The Indian Space Research Organisation (Isro) is launching the 40th flight of the Polar Satellite Launch Vehicle (PSLV-C38) on Friday, June 23, at around 9:30 am IST. The 28-hour countdown for the launch began on Thursday morning.
The launch takes place from the Satish Dhawan Space Centre (SDSC) in Sriharikota, an island off the coast of Andhra Pradesh.
The PSLV carries "the 712-kg Cartosat-2 series satellite for earth observation and 30 co-passenger satellites together weighing about 243 kg at lift-off into a 505-km polar Sun Synchronous Orbit (SSO)," according to an official statement from Isro. The total weight of all these satellites is said to be around 955 kg.
The 30 co-passenger satellites include only one from India, while the rest are from Austria, Belgium, Chile, the Czech Republic, Finland, France, Germany, Italy, Japan, Latvia, Lithuania, Slovakia, the United Kingdom, and the United States.
They are being launched "as part of the commercial arrangements between Antrix Corporation Limited (Antrix), a Government of India company under Department of Space (DOS) and the commercial arm of Isro and the International customers."
Where to watch
Live streaming of the launch will be carried out on Doordarshan. The transmission begins at 9 am IST on Friday.
You can also watch it online. Click HERE to watch the entire event live.
In case you cannot watch the event, here are LIVE updates of the entire launch, including the procedures leading up to it:
10:40 am IST: A small addition comes in the form of the pat in the back for Isro from Prime Minister Narendra Modi himself.
Congratulations to ISRO on its 40th successful Polar satellite launch carrying 31 satellites from 15 countries. You make us proud!— Narendra Modi (@narendramodi) June 23, 2017
10:10 am IST: All satellites are in orbit, and congratulations are being circulated all around.
And with that, we end live coverage of the PSLV launch.
9:59 am IST: Half an hour into the mission, and we have already had confirmation that all 31 satellites aboard the PSLV-C38 have separated from the launch vehicle. Quite the success!
In fact, this continues the unhindered run of the PSLV across all the 40 launches it has been through.
9:53 am IST: The representatives of countries whose satellites the PSLV-C38 carried and put in orbit were in attendance for the launch by Isro. They seemed happy with the way the launch went.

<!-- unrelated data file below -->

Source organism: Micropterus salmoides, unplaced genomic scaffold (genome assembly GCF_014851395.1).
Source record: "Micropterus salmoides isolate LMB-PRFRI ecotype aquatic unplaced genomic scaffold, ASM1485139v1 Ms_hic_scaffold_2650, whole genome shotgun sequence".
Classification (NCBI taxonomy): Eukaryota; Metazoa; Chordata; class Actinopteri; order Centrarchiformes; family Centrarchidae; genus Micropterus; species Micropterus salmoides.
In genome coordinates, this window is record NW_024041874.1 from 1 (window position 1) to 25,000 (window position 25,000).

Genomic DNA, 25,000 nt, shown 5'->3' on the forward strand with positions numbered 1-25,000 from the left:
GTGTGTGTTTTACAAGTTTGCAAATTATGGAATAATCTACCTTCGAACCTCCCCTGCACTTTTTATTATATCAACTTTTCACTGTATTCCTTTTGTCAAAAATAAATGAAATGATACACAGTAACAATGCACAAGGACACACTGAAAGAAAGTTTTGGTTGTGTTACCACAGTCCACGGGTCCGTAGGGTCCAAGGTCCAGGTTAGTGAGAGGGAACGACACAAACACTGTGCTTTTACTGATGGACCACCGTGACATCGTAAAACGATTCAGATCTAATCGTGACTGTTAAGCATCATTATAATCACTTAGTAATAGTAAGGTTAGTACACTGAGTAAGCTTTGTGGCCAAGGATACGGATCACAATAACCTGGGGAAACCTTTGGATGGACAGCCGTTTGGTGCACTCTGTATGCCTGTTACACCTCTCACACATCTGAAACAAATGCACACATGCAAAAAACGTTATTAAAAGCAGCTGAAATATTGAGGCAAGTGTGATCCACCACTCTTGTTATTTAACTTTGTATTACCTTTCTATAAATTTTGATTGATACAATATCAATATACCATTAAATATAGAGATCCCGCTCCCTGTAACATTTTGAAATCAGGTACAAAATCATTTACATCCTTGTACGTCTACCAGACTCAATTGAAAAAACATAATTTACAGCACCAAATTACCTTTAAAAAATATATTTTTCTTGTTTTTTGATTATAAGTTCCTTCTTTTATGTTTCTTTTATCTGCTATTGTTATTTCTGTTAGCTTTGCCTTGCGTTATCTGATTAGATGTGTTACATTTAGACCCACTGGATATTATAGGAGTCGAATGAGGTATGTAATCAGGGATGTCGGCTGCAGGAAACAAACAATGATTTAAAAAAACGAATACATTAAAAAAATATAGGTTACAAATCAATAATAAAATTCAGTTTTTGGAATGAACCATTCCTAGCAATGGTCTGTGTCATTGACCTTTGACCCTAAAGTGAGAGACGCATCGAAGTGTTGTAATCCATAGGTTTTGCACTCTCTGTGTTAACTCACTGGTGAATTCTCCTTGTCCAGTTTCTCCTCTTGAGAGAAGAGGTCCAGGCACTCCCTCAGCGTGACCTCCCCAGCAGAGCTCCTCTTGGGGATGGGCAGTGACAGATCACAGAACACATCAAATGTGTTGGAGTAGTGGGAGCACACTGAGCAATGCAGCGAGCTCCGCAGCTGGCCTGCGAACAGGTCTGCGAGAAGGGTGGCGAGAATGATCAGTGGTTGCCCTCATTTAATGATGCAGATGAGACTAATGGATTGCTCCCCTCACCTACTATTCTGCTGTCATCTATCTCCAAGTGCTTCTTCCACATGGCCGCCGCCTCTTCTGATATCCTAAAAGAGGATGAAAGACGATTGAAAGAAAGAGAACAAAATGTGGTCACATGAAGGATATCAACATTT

9:46 am IST: SUCCESS!! Cartosat-2 and NIUSAT have been separated. See them here:
9:39 am IST: We are 10 minutes into the flight, and the PSLV is at an altitude of more than 490 km and at a distance of above 2,000 km from the launch pad.
9:37 am IST: The fourth stage has started. The announcement says it is normal.
9:36 am IST: The third stage has ended, and we are in the coasting phase. The PSLV will continue to rise, but with decreasing velocity.
9:34 am IST: The second stage engine has been shut off and separated. The third stage takes over. A soothing voice announces: "Third stage normal."
9:31 am IST: The first stage has separated from the PSLV.
Performance of the second stage is normal so far.
9:29 am IST: We have liftoff! First stage is normal.
9:28 am IST: Less than a minute to go. All systems normal.
9:25 am IST: Just four minutes to go. Take a look at the projected flightpath of the PSLV-C38.
9:15 am IST: Mission control has authorised the launch of the PSLV-C38.
9:10 am IST: Less than 20 minutes to go, and the PSLV is all steady for launch. The skies seem clear, despite this being the start of the monsoon season.
9 am IST: The PSLV, which made its first flight in 1993, now has a four-stage launch procedure. In two of these stages it will use solid fuel, and liguid fuel will be used in the two others.
8:30 am IST: The launch will be special for students of the Noorul Islam University in Kumarakovil. The NIUSAT they have built is the sole Indian micro-satellite being launched aboard PSLV-C38. Read all about it!
8 am IST: The PSLV stands 44.4 m tall, and has a liftoff mass of around 320 ton. It is a four-stage rocket.
The Cartosat, meanwhile, is an earth-imaging satellite that will help India monitor its own territory and environment better.
7:30 am IST: The launch is still about a couple of hours away, but according to Isro, the propellant-filling operations of the Second Stage (PS2) of the PSLV are completed. "Countdown is progressing normally," says the space agency.